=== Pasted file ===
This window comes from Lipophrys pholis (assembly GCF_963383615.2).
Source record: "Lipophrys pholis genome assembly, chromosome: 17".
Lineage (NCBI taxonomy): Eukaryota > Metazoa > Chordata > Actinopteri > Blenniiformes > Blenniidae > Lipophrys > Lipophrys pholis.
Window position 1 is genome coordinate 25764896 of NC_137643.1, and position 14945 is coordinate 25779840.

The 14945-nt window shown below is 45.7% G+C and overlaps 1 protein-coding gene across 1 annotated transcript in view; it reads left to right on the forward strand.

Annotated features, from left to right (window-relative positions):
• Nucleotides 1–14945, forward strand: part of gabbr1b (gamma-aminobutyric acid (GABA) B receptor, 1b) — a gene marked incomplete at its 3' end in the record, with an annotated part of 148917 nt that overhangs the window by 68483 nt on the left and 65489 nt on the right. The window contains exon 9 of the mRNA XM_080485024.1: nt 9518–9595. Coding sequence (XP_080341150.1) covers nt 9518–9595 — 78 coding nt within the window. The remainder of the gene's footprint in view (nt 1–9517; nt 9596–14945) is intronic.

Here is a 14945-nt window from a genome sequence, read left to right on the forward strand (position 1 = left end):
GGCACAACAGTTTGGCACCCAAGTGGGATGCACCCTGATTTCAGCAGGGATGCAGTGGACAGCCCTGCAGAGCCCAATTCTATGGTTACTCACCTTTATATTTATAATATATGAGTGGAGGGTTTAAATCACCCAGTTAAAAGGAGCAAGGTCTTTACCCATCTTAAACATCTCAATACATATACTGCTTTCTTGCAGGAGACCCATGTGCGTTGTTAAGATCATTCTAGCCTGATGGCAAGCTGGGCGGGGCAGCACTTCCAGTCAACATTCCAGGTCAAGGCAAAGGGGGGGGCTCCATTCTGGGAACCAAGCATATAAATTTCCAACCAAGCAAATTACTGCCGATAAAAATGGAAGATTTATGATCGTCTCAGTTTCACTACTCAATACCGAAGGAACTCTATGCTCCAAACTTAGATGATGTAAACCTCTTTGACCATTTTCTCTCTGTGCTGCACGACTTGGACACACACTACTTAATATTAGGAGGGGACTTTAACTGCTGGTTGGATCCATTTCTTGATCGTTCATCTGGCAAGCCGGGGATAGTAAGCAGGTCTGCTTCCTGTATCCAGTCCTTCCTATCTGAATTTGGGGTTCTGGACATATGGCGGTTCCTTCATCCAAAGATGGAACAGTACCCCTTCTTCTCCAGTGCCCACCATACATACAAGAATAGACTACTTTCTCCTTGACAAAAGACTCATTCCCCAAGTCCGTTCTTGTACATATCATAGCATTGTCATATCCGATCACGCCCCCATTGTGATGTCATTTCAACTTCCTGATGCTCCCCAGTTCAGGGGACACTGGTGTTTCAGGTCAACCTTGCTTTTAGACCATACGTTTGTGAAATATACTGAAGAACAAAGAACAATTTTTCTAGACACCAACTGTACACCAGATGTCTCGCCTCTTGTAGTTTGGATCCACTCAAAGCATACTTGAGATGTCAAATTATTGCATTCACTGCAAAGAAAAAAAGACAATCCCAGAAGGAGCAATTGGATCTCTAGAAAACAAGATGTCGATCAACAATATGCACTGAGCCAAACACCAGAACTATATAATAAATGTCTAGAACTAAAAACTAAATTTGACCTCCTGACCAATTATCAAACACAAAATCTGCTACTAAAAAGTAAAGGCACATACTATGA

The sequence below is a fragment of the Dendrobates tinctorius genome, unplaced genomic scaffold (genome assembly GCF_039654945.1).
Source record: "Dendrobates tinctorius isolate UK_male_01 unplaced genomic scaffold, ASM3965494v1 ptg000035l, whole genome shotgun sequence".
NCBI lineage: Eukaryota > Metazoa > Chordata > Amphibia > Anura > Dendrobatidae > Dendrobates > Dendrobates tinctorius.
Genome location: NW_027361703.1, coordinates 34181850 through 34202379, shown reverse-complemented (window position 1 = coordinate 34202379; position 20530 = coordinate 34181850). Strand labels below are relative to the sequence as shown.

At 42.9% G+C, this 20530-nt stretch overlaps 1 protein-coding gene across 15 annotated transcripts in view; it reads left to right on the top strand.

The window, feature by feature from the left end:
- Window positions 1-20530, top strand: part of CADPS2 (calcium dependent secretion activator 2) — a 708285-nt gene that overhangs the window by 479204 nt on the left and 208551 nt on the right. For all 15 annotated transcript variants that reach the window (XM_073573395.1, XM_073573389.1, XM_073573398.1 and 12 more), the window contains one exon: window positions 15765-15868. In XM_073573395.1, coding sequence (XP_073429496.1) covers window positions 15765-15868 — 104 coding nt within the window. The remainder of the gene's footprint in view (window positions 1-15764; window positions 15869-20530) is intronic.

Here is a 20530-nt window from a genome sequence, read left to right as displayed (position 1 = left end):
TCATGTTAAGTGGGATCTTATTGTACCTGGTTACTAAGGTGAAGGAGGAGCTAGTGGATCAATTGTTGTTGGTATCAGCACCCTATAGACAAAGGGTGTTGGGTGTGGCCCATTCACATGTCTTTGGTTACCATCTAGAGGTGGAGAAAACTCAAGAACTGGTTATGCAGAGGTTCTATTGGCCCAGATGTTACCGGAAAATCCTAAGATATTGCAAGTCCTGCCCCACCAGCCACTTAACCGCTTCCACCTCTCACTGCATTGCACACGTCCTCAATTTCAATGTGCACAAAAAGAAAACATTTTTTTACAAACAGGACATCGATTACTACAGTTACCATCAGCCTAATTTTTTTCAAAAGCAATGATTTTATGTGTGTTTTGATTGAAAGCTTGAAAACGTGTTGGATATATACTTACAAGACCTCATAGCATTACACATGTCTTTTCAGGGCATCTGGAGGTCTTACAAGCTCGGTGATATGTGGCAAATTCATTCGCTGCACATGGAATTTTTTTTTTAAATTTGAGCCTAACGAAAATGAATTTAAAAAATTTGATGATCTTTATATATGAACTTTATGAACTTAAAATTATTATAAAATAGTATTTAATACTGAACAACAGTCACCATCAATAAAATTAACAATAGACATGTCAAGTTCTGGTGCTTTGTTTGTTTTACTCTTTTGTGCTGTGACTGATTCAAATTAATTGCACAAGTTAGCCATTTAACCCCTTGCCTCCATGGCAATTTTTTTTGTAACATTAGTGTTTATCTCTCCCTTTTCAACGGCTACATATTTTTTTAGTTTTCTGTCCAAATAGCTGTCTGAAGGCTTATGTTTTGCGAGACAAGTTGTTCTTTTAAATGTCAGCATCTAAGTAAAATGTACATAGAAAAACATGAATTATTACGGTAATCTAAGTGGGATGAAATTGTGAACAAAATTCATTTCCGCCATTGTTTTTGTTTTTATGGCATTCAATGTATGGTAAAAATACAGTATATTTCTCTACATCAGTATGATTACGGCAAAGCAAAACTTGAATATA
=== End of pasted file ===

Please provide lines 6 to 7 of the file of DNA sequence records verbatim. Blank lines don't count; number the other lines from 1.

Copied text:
Annotated features, from left to right (window-relative positions):
• Nucleotides 1–14945, forward strand: part of gabbr1b (gamma-aminobutyric acid (GABA) B receptor, 1b) — a gene marked incomplete at its 3' end in the record, with an annotated part of 148917 nt that overhangs the window by 68483 nt on the left and 65489 nt on the right. The window contains exon 9 of the mRNA XM_080485024.1: nt 9518–9595. Coding sequence (XP_080341150.1) covers nt 9518–9595 — 78 coding nt within the window. The remainder of the gene's footprint in view (nt 1–9517; nt 9596–14945) is intronic.